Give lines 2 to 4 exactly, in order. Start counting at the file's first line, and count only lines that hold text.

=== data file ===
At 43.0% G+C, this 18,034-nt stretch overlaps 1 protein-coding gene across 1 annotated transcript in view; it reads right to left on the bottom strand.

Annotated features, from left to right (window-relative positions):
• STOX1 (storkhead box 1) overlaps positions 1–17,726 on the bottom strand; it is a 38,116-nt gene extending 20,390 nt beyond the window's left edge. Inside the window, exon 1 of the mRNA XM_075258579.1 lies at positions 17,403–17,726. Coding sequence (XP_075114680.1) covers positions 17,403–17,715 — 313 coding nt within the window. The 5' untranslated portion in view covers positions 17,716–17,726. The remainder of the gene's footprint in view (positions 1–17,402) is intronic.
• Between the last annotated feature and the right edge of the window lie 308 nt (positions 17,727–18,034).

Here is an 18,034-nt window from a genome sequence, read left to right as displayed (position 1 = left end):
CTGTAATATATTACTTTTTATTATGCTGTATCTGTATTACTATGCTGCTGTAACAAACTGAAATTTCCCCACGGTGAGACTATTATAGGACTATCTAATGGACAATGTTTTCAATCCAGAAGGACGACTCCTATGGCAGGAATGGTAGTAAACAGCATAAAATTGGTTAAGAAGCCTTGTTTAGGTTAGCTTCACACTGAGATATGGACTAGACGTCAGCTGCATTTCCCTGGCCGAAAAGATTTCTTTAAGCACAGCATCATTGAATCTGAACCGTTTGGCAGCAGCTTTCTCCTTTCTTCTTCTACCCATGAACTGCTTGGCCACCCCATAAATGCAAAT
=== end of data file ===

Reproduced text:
Annotated features, from left to right (window-relative positions):
• STOX1 (storkhead box 1) overlaps positions 1–17,726 on the bottom strand; it is a 38,116-nt gene extending 20,390 nt beyond the window's left edge. Inside the window, exon 1 of the mRNA XM_075258579.1 lies at positions 17,403–17,726. Coding sequence (XP_075114680.1) covers positions 17,403–17,715 — 313 coding nt within the window. The 5' untranslated portion in view covers positions 17,716–17,726. The remainder of the gene's footprint in view (positions 1–17,402) is intronic.
• Between the last annotated feature and the right edge of the window lie 308 nt (positions 17,727–18,034).